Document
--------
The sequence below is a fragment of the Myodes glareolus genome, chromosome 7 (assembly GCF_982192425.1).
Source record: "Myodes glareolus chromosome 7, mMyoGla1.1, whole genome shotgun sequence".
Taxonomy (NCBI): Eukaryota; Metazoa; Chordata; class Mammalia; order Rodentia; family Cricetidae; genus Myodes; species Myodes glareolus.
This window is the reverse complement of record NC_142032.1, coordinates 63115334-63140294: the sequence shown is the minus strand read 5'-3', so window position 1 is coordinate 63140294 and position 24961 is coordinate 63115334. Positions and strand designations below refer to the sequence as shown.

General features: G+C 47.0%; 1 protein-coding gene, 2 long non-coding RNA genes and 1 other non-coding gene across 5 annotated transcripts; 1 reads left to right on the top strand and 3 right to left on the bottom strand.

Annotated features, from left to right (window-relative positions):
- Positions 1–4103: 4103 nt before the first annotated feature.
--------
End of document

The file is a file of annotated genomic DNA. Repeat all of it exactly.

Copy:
The sequence below is a fragment of the Myodes glareolus genome, chromosome 7 (assembly GCF_982192425.1).
Source record: "Myodes glareolus chromosome 7, mMyoGla1.1, whole genome shotgun sequence".
Taxonomy (NCBI): Eukaryota; Metazoa; Chordata; class Mammalia; order Rodentia; family Cricetidae; genus Myodes; species Myodes glareolus.
This window is the reverse complement of record NC_142032.1, coordinates 63115334-63140294: the sequence shown is the minus strand read 5'-3', so window position 1 is coordinate 63140294 and position 24961 is coordinate 63115334. Positions and strand designations below refer to the sequence as shown.

General features: G+C 47.0%; 1 protein-coding gene, 2 long non-coding RNA genes and 1 other non-coding gene across 5 annotated transcripts; 1 reads left to right on the top strand and 3 right to left on the bottom strand.

Annotated features, from left to right (window-relative positions):
- Positions 1–4103: 4103 nt before the first annotated feature.